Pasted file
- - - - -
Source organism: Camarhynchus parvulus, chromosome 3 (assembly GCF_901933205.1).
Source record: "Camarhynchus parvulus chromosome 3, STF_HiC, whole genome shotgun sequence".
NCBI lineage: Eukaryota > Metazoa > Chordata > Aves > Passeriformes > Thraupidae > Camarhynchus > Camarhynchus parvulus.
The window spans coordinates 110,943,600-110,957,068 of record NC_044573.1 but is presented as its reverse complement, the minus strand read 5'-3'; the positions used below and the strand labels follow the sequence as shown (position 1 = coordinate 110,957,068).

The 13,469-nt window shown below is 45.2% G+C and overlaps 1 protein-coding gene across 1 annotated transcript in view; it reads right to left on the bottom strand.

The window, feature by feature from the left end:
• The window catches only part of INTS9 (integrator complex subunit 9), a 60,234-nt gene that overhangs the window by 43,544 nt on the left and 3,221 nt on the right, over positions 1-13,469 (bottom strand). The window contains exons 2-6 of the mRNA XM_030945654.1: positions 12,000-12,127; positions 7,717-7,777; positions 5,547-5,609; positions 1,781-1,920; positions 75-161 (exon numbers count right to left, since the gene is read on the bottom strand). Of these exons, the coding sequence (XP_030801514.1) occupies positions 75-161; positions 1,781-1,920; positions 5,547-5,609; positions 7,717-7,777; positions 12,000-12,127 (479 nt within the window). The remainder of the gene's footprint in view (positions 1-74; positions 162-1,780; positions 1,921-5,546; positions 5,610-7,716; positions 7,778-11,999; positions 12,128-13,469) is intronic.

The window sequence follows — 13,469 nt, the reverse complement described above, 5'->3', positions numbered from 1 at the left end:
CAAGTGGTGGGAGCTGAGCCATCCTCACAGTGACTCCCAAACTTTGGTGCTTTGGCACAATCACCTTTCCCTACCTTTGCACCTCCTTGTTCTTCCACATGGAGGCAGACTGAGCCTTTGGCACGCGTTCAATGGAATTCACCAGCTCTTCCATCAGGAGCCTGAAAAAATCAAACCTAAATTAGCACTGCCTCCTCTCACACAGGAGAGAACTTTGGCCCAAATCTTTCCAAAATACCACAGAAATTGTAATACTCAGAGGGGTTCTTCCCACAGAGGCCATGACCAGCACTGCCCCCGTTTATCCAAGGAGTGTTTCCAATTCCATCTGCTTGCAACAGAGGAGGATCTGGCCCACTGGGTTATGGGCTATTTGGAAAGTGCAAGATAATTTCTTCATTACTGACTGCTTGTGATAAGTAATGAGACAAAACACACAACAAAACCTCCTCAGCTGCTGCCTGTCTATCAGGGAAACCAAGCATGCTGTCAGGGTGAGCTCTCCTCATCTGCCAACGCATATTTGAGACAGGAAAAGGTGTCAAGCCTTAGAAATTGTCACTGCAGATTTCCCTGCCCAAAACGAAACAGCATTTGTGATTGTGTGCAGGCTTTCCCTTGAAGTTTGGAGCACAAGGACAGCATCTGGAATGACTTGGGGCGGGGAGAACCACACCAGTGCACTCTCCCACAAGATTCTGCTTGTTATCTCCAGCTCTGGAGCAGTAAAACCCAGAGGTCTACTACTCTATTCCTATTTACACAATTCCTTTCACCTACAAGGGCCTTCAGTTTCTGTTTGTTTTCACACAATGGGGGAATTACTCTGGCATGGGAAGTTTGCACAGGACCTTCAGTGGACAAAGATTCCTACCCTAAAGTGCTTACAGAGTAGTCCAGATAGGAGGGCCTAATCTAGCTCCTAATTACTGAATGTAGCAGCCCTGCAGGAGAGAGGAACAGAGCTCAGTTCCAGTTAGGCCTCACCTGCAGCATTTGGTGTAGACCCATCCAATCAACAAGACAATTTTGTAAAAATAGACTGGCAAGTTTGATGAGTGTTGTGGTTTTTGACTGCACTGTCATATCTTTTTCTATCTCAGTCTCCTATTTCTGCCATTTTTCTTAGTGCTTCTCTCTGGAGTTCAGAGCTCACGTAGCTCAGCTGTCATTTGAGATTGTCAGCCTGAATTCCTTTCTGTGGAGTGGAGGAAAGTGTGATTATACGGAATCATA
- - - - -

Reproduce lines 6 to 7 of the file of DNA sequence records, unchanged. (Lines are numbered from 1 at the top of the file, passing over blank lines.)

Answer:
The window, feature by feature from the left end:
• The window catches only part of INTS9 (integrator complex subunit 9), a 60,234-nt gene that overhangs the window by 43,544 nt on the left and 3,221 nt on the right, over positions 1-13,469 (bottom strand). The window contains exons 2-6 of the mRNA XM_030945654.1: positions 12,000-12,127; positions 7,717-7,777; positions 5,547-5,609; positions 1,781-1,920; positions 75-161 (exon numbers count right to left, since the gene is read on the bottom strand). Of these exons, the coding sequence (XP_030801514.1) occupies positions 75-161; positions 1,781-1,920; positions 5,547-5,609; positions 7,717-7,777; positions 12,000-12,127 (479 nt within the window). The remainder of the gene's footprint in view (positions 1-74; positions 162-1,780; positions 1,921-5,546; positions 5,610-7,716; positions 7,778-11,999; positions 12,128-13,469) is intronic.